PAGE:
|Committee||Homeland Security and Governmental Affairs|
|Date||September 15, 2010 (111th Congress, 2nd Session)|
|Staff Contact||John Gray|
S.2868 is expected to be considered on the House Floor on Wednesday, September 15, 2010, under suspension of the rules, requiring a two-thirds majority vote for passage. This legislation was introduced by Senator Joseph Lieberman (ID-CT) on December 12, 2009.
S.2868 would allow the General Services Administration (GSA) to authorize the American Red Cross to access the Federal Supply Schedules program in order to purchase goods and services in support of the mandates authorized by the Red Cross’s federal charter.
Authority of the American Red Cross to use federal supply schedules for certain goods and services:
The bill would authorize the administrator of the GSA to provide the federal supply schedules for use by the American National Red Cross. Purchases under this authority would be used in furtherance of the purposes of the American National Red Cross. The authority provided could not be used to purchase supplies for resale.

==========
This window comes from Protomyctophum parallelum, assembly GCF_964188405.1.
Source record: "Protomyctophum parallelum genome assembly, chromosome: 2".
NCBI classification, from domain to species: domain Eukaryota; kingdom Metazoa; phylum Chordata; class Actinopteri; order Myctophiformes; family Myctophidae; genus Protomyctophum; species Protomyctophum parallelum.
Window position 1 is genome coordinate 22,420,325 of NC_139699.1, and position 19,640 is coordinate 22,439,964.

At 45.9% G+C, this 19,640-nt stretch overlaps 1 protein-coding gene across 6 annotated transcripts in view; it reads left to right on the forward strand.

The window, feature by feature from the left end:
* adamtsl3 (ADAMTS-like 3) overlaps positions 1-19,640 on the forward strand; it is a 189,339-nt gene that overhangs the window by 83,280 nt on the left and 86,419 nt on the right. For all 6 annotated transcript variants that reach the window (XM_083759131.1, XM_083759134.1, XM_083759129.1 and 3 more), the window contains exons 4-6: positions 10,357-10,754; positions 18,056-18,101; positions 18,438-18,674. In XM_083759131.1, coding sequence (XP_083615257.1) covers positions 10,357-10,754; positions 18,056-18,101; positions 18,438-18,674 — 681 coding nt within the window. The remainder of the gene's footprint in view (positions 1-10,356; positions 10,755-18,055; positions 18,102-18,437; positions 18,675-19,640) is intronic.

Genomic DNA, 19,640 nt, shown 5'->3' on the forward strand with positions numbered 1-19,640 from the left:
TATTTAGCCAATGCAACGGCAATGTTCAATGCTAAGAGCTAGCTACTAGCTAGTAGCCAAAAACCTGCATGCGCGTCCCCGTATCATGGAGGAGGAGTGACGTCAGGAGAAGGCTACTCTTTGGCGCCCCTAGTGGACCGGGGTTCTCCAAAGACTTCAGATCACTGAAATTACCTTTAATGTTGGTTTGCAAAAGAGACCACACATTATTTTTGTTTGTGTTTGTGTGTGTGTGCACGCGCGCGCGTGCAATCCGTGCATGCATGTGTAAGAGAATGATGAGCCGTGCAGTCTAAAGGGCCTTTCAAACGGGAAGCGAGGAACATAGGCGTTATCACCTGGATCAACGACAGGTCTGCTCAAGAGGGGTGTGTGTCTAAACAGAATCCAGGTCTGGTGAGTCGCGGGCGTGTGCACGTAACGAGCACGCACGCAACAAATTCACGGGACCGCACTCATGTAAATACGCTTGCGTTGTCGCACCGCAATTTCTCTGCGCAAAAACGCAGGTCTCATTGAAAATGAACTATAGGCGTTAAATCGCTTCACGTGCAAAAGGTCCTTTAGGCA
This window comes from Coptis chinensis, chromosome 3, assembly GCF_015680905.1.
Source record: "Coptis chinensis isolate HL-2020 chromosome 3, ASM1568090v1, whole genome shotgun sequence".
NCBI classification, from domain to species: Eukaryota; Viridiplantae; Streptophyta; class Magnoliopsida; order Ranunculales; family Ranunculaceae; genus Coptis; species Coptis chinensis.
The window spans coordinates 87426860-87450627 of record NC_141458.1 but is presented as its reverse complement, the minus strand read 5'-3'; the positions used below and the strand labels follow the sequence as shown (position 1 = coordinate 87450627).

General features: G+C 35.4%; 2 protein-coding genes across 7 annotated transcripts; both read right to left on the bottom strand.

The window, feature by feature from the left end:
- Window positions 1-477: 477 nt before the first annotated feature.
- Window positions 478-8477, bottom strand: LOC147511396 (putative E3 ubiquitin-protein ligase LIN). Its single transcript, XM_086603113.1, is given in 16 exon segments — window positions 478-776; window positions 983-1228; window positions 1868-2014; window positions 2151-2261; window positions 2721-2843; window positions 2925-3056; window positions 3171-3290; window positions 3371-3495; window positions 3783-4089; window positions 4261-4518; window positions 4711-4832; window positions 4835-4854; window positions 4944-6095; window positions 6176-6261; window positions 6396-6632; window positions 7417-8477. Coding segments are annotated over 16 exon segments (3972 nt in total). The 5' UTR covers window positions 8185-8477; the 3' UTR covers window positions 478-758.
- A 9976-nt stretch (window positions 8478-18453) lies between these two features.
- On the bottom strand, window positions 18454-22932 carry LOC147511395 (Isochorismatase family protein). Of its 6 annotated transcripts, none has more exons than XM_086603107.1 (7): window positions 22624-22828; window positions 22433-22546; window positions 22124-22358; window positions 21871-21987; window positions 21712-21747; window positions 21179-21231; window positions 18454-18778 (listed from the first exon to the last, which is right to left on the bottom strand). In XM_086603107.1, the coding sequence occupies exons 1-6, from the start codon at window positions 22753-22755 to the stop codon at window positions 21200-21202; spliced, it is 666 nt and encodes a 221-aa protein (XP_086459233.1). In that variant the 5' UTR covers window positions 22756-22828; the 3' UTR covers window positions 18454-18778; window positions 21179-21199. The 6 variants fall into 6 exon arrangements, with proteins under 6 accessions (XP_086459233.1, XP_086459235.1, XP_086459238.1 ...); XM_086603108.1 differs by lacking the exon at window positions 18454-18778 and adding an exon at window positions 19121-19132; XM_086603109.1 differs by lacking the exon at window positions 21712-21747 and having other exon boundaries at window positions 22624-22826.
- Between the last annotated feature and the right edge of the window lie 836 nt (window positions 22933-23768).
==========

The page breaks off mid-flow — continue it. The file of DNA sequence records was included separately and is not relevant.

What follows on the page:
Duty of users regarding use of federal supply schedules:
All users of the federal supply schedules, including non-federal users, would be required to use the schedules in accordance with the ordering guidance provided by the administrator of the GSA.
Authority of state and local governments to use supply schedules for certain goods and services:
The bill permits state and local governments to use the federal supply services to purchase goods and services for the purpose of disaster preparation and response.
The General Services Administration’s Federal Supply Schedules (FSS) program enables federal agencies to purchase goods and services under contracts that have been pre-negotiated by the GSA. Currently, there are more than 11 million commercial goods and services listed in broad categories known as schedules.
Federal agencies and certain non-governmental entities are authorized to place orders under the Federal Supply Schedules program, allowing them to streamline the acquisition process and reducing time and administrative costs related to negotiating and awarding contracts.
CBO estimates that implementing this legislation would have no significant impact on the federal budget.